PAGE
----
Kyrgyzstan marks on Saturday the 10th anniversary since a police crackdown on anti-government demonstrators in the southern Aksy district, in line with a decree signed by President Almazbek Atambayev.
On March 17, 2002, Kyrgyz security forces opened fire at an anti-government demonstration in the Aksy village of Bospiyek, killing six protesters. Another demonstrator died later after a long hunger strike in the capital of Bishkek.
The tragedy led to the downfall of the country's Prime Minister Kurmanbek Bakiev and forced the government to make concessions to the opposition. It also undermined the authority of President Askar Akayev who was eventually ousted in the 2005 Tulip Revolution.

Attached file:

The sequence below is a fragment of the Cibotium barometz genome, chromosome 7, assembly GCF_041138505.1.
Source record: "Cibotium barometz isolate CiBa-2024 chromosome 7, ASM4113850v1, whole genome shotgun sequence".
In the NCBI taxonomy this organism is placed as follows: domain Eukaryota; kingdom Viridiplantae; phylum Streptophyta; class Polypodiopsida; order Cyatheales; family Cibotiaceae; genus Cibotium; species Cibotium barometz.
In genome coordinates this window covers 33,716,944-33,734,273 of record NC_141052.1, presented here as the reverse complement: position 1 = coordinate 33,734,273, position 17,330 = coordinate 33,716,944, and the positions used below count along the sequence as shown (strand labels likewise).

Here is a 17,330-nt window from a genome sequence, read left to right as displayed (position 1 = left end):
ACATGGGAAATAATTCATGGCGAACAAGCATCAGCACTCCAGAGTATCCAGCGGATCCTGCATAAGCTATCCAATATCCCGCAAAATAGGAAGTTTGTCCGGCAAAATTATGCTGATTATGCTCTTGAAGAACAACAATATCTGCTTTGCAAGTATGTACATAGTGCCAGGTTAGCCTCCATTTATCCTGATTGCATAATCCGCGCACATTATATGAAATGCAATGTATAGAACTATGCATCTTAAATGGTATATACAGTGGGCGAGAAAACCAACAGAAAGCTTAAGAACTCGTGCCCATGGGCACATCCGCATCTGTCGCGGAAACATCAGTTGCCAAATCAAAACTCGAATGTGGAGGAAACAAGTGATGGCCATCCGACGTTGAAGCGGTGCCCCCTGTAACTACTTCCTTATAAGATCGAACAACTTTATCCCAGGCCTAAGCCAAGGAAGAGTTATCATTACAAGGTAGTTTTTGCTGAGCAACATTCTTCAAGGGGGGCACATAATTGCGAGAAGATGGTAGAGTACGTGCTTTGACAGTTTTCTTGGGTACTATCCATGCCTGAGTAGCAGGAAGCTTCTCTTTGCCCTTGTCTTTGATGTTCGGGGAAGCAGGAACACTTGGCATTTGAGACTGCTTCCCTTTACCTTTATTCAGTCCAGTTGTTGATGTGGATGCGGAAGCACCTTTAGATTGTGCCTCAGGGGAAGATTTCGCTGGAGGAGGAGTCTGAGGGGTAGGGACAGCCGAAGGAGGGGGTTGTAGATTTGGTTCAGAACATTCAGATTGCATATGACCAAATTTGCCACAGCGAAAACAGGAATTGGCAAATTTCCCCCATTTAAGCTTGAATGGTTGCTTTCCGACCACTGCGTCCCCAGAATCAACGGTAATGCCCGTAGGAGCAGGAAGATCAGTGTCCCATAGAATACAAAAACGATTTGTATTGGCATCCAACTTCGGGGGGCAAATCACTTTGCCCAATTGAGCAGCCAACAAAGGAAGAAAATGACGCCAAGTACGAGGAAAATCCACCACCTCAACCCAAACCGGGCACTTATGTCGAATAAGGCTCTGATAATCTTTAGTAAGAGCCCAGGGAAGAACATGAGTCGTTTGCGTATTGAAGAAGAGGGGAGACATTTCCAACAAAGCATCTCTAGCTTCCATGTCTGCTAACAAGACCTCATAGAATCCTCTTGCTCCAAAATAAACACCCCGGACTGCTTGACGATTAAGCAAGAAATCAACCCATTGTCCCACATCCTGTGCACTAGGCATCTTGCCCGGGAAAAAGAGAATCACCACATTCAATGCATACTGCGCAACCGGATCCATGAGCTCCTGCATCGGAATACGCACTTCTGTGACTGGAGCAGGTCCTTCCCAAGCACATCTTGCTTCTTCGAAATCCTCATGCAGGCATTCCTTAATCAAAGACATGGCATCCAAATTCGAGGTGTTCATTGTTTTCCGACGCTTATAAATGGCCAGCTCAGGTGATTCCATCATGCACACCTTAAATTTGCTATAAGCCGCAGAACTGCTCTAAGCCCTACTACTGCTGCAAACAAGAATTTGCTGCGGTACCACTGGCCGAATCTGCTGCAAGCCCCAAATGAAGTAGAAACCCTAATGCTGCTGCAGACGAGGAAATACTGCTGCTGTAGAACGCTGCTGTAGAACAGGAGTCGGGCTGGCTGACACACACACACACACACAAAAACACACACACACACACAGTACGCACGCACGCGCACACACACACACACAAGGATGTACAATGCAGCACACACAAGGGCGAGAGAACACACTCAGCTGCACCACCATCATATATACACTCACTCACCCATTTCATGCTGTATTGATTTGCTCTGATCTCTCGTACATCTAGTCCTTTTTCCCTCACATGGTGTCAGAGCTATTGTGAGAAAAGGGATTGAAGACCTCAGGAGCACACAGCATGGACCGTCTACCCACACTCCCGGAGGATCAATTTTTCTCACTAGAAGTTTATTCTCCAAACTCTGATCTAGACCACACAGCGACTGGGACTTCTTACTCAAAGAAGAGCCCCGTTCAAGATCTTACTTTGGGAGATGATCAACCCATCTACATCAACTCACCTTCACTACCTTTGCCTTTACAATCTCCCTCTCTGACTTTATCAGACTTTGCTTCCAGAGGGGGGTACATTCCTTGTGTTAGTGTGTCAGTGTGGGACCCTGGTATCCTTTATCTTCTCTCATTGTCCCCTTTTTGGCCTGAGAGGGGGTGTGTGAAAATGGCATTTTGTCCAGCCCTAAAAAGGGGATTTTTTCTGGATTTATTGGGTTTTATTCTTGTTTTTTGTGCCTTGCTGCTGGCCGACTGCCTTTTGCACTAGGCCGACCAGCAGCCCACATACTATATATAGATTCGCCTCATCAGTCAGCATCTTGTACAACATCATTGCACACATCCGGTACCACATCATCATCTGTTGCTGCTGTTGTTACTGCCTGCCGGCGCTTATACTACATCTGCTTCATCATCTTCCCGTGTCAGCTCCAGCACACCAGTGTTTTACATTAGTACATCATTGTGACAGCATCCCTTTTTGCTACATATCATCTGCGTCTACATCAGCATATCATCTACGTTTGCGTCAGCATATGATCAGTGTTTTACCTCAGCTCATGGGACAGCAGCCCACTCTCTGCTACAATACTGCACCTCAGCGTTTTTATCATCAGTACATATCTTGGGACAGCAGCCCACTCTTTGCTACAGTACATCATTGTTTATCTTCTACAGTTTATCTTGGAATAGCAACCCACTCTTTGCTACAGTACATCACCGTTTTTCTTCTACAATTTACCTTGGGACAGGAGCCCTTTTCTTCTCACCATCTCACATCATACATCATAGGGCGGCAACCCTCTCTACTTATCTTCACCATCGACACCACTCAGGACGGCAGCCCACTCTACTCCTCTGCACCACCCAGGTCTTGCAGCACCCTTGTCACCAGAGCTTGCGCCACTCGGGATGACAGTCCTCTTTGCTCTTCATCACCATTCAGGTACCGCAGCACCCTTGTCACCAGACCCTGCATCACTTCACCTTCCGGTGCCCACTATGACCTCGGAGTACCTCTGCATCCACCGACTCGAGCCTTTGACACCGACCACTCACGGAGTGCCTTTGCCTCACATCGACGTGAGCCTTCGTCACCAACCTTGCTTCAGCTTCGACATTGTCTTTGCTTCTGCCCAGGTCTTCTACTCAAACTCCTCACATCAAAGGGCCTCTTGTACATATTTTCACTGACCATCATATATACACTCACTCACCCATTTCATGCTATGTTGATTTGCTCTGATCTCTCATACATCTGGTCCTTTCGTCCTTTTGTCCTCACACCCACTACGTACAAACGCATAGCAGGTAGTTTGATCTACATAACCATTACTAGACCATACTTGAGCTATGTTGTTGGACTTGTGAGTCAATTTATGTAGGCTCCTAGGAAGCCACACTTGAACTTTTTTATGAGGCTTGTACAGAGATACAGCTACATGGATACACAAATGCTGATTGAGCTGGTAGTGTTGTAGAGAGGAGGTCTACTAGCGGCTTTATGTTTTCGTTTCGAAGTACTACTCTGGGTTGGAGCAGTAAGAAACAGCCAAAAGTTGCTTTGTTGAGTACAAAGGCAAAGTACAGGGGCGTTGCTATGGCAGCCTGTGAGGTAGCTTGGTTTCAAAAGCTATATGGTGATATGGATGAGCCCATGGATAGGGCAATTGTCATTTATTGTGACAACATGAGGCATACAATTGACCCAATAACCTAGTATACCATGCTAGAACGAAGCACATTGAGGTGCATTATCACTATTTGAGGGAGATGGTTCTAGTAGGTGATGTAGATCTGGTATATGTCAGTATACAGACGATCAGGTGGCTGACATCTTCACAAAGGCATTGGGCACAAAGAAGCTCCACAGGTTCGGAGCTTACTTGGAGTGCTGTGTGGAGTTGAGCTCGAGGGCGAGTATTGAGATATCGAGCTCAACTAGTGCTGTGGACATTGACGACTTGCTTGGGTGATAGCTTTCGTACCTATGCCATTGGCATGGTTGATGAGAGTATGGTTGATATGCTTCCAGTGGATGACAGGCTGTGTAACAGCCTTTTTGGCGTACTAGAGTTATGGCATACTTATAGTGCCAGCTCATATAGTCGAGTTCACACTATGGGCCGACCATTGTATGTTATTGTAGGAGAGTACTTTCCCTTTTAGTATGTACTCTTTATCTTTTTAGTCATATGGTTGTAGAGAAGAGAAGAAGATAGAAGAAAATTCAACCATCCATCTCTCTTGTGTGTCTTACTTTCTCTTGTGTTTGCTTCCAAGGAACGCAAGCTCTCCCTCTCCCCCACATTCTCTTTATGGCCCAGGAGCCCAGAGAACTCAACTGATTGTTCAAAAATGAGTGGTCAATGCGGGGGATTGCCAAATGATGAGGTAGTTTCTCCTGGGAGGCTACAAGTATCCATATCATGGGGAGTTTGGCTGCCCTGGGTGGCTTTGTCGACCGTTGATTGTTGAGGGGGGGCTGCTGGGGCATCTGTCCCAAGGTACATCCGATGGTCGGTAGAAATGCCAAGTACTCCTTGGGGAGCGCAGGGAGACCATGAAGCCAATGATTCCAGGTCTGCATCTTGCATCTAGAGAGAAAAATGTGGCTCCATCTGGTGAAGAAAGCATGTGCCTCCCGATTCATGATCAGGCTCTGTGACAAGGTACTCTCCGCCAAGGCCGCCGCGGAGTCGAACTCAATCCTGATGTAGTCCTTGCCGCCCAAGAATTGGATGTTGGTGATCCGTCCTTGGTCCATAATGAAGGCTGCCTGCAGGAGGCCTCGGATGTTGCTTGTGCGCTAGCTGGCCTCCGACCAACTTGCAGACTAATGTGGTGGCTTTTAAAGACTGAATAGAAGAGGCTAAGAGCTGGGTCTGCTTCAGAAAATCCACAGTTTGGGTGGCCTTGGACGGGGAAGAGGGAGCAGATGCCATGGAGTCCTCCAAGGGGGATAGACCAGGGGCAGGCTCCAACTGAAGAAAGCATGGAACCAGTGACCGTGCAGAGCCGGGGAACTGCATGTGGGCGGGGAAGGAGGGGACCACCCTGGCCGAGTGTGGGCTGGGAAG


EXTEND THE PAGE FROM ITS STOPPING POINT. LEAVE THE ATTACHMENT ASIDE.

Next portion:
As popular revolts continue to shake up authoritarian regimes in the Middle East, Kyrgyz authorities moved to remind the nation that they were ready to meet people’s aspirations for greater freedom and democracy.
“The Aksy events were a turning point in the development of Kyrgyzstan,” Atambayev said in a statement. “They contributed to the revitalization of progressive political forces and civil society and helped involve broad popular masses into a struggle for democratic changes in the country.”
In line with Atambayev’s decree, the country will observe a moment of silence at noon on Saturday. Public entertainment was curtailed as a mark of respect.
Atambayev is expected to attend a commemoration ceremony in Bospiyek.